This is a picture I took one morning as the sun was shining through the window and hitting the quilt so beautifully while on the quilting frame.

The quilting design I used is called Fern Gully by Urban Elementz.  I think it looks a little bit like seaweed or maybe even ocean waves, or palm trees on the tropical islands.....perfect!

How the quilting design shows up on back...


Hanging over my banister before boxing it up to mail to Tennessee.

Isn't SKYPE a wonderful thing?  Otherwise, this Grandma would not have been able to watch her grandson as he opened this special birthday gift.  

I must admit, it is a bit funny when I realize that I'm taking a photo of my computer screen in order to get a photo of Austin opening his gift.  Can you see me in the bottom left corner holding my camera?  hahaha

Family members hold the quilt up behind him.....

Thankfully my oldest daughter (and Austin's mom) was using her camera also and was able to capture him reading the label on back....

Close-up of label....

My favorite photo.....

Austin made a comment to his mom that the quilting made it look like the water was moving in waves on his quilt.  Now, in my opinion, if a 13 year old boy notices the quilting on his gift, then he is ONE SPECIAL GRANDSON and will probably be the recipient of more quilts through the years from this Grandma!!!!

Until next time...keep quilting and sewing!

Monday, July 7, 2014

Simply Classic Table Runner Pattern

My 4th of July weekend was mainly spent in my sewing room.  My daughters all had plans to celebrate with their friends so dear hubby and I spent a relatively quiet weekend.

One evening I pulled out my little box of scrap 3 1/2" triangles and another little box holding my scrap 2" squares and started to play.  This is the result of my playtime....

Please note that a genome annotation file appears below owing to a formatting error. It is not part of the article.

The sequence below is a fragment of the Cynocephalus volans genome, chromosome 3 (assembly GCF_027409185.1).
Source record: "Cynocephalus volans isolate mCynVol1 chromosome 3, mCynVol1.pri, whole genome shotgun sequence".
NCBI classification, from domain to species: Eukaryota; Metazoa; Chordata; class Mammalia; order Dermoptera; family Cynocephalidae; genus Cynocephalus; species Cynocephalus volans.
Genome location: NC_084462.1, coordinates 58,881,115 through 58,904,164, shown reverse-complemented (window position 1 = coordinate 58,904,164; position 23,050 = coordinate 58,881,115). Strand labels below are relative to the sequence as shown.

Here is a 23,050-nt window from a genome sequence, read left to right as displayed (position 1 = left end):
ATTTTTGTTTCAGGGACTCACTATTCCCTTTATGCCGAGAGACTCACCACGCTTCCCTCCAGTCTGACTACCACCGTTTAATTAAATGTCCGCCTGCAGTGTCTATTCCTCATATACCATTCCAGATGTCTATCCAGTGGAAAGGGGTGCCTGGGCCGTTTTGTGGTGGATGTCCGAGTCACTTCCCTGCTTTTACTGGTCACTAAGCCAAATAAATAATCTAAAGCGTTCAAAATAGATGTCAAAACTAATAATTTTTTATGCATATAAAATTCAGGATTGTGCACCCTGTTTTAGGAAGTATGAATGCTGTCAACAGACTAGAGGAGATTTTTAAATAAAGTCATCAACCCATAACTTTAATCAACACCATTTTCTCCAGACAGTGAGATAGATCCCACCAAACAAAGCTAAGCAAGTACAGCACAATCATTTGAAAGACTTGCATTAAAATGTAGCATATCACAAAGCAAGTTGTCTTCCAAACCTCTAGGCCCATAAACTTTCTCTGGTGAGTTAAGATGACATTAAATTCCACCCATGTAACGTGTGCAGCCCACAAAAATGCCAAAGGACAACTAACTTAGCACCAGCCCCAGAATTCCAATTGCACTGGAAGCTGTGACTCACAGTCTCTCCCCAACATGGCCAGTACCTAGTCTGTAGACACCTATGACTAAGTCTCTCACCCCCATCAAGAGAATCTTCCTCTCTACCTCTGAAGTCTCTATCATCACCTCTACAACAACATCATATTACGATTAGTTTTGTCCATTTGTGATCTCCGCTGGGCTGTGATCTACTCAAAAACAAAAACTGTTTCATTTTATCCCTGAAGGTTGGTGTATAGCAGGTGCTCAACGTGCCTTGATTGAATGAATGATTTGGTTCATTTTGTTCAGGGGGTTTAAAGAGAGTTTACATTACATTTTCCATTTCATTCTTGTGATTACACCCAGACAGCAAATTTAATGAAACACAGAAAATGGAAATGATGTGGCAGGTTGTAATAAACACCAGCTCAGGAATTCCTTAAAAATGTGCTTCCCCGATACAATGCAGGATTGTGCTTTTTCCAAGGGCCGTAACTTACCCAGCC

Simply Classic by Theresa Litz
18" x 42" Table Runner
Supplies Needed:

24 - Red 3 1/2" Half Square Triangles (Accuquilt Go Die #55009)
24 - Neutral 3 1/2" Half Square Triangles
     *Other Cutting Techniques:  Cut 3 7/8" squares, then cut on the diagonal once to get 3 1/2" Half                                                       Square Triangles.  
       Of, if using the Easy Angle Ruler, cut HST's from 3 1/2" wide strips of fabric.

48 - Brown 2" squares (Accuquilt Go Die #55022)
48 - Neutral 2" squares
   
Borders:
3 - 1 1/2" x Width Of Fabric strips Brown for inner border (Accuquilt Go Die #55024)
3 - 1 1/2" x WOF strips Neutral for middle border
3 - 1 1/2" x WOF strips Red for outer border


1)  Sew Red and Neutral 3 1/2" HST's together.

Make 24 Red and Neutral Blocks....once sewn together, they should measure 3 1/2" square.

Press toward the red fabric.





2)  Sew a Brown and Neutral 2" Square together.  Press toward the brown fabric.

Sew the Brown and Neutral 2" squares into 4-patch units.

Make 24 - 4-patch Blocks....once sewn together, they should
measure 3 1/2" square.





3)  Using your pieced 3 1/2" Red/Neutral HST Squares and your 3 1/2" Brown/Neutral 4-patch Blocks.  Assemble as per diagram.

Make 12 - once sewn together, this unit should measure 6 1/2".






4)  Assemble 4 of these 6 1/2" Blocks per diagram.

Make 3 - once sewn together, this block should measure 12 1/2"






5)  Sew the 3 completed 12 1/2" blocks together.


6)  Brown (First) Border

Using two -  1 1/2" WOF Brown strips, cut 2 strips that are 36 1/2" long and sew to both long sides of table runner.

Then using remaining 1 1/2" WOF Brown strip, cut 2 strips that are 14 1/2" long.  Sew to both short sides.

7)  Neutral (Middle) Border

Using two -  1 1/2" WOF Neutral strips, cut 2 strips that are 38 1/2" long and sew to both long sides.

Then with remaining 1 1/2" WOF Neutral strip, cut 2 strips that are 16 1/2" long and sew to both short ends.

8)  Red (Outer) Border

Using two - 1 1/2" WOF Red strips, cut 2 strips that are 40 1/2" long and sew to both long sides.

With remaining 1 1/2" WOF Red strip, cut 2 strips that are 18 1/2" long and sew to both short ends.

Now just quilt and bind in your desired style.

Would you like to experiment with your own color choices?  Copy and print this blank version that I created just for that purpose.


After completing this project, I am wishing that my scrap box had held enough blue scraps to have exchanged the brown for blue...then I would have a lovely Patriotic table runner for the next holiday.  Oh well, I guess I can always make another one. :)